Many prejudices

Tagarno routinely puts their employees’ skills centre stage - not their disability, if they have one. As a result the company perfectly fits the objectives of the present Danish campaign to get more people with disabilities into work, ‘Seek a job - focus on skills’. The campaign was initiated in May by the previous Danish government. It is being run by the Ministry of Labour, the Disabled Peoples Organisation Denmar and two business networks, VFSA and Vinsa.

When the campaign ends in May next year the aim is for it to have made both job centres, people with disabilities and businesses focus more on the skills rather than on the disability when it comes to a person’s chance of finding a job, says project leader Søren Kjær Nielsen.

“We still have prejudices or lack of knowledge when it comes to people with disabilities and work, and this is quite annoying because many businesses, job centres and people with disabilities are fighting for this to succeed. The campaign’s aim is therefore to create more awareness of the possibilities which exist, and there are actually quite a lot of them,” says Søren Kjær Nielsen.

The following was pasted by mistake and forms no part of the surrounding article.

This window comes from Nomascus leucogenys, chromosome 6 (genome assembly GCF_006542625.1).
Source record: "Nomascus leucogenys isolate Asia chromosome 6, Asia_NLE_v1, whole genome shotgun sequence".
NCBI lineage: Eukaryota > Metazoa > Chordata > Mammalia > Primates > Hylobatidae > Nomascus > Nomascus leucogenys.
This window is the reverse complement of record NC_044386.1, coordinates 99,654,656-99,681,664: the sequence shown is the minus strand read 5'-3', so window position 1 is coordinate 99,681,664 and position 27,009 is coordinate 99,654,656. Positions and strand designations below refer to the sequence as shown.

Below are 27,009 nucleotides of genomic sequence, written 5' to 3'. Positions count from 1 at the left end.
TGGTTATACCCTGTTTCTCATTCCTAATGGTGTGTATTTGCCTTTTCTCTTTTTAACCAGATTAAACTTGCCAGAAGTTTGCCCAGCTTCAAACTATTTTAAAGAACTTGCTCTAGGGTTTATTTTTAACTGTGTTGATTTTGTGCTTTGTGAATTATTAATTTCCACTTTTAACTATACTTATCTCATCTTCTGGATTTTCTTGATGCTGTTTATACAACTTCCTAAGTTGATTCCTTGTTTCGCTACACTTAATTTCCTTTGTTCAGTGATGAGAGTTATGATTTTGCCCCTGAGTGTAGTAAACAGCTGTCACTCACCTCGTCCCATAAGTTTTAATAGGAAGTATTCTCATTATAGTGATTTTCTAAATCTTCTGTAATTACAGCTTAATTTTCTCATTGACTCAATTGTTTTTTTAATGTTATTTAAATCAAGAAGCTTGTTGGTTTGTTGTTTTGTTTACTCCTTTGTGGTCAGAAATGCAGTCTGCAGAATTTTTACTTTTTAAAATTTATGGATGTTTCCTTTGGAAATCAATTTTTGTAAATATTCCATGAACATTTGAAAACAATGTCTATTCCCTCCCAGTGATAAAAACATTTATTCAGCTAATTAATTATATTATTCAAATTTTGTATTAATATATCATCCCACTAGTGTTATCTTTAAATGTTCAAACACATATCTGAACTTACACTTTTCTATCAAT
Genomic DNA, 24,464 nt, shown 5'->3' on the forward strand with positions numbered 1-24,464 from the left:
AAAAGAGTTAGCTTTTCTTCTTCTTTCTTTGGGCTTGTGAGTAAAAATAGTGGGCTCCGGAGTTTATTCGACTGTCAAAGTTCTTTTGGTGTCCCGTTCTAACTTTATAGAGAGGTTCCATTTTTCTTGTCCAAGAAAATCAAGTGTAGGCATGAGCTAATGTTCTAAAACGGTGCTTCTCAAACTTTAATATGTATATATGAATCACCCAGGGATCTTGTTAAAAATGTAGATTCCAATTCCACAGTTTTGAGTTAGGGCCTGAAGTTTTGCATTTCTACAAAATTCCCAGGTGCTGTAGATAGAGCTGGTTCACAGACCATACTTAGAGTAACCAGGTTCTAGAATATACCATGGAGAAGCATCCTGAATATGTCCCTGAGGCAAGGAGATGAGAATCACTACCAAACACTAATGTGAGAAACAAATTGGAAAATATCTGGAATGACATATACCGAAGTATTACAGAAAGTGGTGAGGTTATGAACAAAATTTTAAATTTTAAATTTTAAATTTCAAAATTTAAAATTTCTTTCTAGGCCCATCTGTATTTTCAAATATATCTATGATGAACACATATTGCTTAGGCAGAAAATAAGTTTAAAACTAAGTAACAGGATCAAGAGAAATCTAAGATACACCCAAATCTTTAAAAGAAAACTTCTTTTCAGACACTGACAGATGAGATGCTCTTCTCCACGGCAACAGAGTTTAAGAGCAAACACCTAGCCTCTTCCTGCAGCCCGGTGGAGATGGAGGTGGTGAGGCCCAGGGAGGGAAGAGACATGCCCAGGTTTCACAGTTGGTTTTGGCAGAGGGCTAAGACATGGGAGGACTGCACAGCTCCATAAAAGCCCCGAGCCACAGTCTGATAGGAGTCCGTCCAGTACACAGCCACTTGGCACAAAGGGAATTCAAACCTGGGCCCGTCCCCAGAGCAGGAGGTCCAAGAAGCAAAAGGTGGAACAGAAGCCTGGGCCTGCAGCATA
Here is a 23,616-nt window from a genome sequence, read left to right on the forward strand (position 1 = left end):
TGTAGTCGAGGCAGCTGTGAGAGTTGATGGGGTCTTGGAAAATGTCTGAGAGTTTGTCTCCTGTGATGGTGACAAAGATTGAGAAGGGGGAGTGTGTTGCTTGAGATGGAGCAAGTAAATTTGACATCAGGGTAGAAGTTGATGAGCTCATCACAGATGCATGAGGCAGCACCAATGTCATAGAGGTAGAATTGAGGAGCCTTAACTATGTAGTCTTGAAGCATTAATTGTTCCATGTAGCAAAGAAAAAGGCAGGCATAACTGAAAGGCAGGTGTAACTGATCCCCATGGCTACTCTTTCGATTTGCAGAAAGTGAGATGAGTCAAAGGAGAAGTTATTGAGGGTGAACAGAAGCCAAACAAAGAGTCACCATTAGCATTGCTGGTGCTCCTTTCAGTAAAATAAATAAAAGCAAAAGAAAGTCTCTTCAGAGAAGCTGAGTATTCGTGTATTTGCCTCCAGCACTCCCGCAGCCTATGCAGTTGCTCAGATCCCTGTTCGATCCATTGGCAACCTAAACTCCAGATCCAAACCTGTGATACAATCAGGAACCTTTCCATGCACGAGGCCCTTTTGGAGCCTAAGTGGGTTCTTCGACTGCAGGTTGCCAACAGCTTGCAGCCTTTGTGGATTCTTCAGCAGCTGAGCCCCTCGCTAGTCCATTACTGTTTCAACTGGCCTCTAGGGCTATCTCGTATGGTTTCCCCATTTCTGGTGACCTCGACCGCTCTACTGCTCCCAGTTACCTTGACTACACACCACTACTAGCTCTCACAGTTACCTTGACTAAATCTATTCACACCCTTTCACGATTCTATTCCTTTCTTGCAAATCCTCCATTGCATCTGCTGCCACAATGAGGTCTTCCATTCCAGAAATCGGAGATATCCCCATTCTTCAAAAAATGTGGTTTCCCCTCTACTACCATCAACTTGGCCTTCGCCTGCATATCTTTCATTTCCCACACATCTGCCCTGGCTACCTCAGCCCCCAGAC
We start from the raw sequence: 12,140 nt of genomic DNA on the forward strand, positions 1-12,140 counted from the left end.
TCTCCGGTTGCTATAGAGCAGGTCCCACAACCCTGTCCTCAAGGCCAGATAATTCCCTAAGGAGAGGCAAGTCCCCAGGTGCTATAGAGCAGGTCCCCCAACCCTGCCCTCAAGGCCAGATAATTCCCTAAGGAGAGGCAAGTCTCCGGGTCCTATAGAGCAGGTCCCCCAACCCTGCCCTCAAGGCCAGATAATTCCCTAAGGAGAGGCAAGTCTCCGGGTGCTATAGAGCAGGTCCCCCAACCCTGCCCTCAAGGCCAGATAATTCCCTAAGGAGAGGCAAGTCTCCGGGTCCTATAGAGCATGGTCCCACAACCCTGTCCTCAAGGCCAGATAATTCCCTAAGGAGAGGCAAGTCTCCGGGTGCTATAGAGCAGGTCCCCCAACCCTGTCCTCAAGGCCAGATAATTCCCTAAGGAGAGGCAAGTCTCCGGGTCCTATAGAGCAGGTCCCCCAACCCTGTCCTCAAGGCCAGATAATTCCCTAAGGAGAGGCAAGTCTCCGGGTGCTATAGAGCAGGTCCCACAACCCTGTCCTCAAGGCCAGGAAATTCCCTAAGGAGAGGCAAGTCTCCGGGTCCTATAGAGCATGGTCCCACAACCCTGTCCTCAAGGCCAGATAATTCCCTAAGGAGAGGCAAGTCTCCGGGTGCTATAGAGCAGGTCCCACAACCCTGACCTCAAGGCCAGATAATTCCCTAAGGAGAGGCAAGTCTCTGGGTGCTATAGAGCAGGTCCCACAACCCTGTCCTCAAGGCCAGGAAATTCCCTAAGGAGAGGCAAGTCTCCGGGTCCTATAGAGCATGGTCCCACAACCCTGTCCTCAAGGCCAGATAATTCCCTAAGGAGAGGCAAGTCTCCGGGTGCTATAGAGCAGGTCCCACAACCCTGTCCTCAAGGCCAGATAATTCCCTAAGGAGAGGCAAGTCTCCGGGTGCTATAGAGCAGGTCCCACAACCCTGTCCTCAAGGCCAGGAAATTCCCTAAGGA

Sowing a seed

The campaign has three focus areas:

- To get more people with disabilities to apply for jobs despite their disability. This happens through inspirational meetings about job seeking and with businesses organising open house events. 

- To improve awareness with job centre employees of the possibilities they have to help people with disabilities get jobs with the businesses. 

- To motivate businesses to focus more on skills and less on disabilities when they get job applications from people with disabilities.